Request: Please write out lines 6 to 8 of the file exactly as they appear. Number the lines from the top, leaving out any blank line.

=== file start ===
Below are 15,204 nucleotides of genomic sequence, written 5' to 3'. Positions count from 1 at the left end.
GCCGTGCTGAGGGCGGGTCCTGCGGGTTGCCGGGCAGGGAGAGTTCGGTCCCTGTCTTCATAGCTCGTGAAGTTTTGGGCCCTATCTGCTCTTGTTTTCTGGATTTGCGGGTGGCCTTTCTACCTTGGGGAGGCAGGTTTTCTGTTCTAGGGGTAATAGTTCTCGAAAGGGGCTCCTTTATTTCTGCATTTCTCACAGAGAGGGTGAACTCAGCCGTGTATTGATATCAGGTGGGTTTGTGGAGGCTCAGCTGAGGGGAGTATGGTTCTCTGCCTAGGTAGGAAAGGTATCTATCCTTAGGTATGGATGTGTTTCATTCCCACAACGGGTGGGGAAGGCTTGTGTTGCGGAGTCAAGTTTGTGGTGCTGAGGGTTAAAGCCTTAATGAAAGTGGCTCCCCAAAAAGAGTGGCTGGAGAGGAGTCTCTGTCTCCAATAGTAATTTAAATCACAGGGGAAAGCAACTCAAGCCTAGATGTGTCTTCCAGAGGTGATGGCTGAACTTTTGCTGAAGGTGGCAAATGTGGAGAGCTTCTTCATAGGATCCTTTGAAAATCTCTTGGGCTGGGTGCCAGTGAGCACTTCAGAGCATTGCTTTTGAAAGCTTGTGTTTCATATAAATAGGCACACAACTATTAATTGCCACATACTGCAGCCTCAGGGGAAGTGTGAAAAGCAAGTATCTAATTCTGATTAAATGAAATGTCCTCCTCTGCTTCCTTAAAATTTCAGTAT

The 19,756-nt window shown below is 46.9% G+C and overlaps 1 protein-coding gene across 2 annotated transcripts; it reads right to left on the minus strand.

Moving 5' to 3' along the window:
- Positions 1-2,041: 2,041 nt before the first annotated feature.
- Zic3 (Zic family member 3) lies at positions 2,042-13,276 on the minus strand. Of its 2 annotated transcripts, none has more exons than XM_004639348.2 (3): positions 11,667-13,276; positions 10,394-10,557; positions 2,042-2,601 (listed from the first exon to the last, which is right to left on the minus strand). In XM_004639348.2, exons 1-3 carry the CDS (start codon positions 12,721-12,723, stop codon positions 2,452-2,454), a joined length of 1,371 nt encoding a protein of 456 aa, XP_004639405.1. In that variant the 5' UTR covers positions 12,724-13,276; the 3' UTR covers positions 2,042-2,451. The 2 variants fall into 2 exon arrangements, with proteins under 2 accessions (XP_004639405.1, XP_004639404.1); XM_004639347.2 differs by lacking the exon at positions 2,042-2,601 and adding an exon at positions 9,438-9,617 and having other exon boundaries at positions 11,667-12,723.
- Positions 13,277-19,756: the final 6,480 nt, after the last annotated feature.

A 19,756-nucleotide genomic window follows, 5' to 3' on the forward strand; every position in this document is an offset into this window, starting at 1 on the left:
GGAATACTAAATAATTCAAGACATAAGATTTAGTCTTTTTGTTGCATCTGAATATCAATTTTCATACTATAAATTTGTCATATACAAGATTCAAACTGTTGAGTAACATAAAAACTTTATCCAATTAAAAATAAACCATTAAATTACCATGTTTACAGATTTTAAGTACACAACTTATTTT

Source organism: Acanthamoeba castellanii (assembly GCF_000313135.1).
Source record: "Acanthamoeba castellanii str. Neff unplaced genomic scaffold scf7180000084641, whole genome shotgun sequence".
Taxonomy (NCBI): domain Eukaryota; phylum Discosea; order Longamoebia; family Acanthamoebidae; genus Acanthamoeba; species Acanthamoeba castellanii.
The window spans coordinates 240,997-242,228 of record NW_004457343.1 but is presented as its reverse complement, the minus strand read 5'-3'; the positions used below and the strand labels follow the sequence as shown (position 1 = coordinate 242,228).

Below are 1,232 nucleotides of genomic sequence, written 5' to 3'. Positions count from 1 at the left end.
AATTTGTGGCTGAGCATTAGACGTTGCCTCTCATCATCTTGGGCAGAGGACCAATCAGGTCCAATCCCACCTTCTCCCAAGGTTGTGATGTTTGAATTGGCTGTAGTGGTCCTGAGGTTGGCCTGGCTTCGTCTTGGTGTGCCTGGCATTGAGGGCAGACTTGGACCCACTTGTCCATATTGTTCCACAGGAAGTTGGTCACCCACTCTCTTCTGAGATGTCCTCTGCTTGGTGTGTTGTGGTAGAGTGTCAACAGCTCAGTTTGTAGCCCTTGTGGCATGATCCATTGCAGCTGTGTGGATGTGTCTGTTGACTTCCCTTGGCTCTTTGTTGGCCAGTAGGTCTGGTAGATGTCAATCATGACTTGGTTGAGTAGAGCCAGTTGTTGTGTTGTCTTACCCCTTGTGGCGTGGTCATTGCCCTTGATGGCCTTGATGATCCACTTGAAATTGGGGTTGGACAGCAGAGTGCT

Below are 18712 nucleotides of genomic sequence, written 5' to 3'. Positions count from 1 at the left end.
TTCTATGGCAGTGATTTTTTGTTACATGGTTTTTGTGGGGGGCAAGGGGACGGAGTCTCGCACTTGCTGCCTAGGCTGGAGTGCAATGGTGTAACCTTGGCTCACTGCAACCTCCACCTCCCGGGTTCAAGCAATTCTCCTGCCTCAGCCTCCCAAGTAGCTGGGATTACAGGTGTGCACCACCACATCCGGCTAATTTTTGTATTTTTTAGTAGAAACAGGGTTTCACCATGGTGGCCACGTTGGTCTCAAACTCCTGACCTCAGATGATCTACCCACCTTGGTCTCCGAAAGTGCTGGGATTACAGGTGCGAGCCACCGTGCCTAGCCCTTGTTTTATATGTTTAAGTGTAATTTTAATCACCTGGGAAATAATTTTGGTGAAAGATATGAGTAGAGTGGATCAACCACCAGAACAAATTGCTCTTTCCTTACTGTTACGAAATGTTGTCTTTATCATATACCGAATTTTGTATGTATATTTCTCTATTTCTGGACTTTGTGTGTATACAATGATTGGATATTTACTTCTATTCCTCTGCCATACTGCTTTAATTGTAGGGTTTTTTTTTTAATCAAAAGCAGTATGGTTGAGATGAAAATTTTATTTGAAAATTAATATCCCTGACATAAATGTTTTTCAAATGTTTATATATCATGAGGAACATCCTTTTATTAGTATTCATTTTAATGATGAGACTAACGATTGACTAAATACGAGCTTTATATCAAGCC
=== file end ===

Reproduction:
- Zic3 (Zic family member 3) lies at positions 2,042-13,276 on the minus strand. Of its 2 annotated transcripts, none has more exons than XM_004639348.2 (3): positions 11,667-13,276; positions 10,394-10,557; positions 2,042-2,601 (listed from the first exon to the last, which is right to left on the minus strand). In XM_004639348.2, exons 1-3 carry the CDS (start codon positions 12,721-12,723, stop codon positions 2,452-2,454), a joined length of 1,371 nt encoding a protein of 456 aa, XP_004639405.1. In that variant the 5' UTR covers positions 12,724-13,276; the 3' UTR covers positions 2,042-2,451. The 2 variants fall into 2 exon arrangements, with proteins under 2 accessions (XP_004639405.1, XP_004639404.1); XM_004639347.2 differs by lacking the exon at positions 2,042-2,601 and adding an exon at positions 9,438-9,617 and having other exon boundaries at positions 11,667-12,723.
- Positions 13,277-19,756: the final 6,480 nt, after the last annotated feature.

A 19,756-nucleotide genomic window follows, 5' to 3' on the forward strand; every position in this document is an offset into this window, starting at 1 on the left: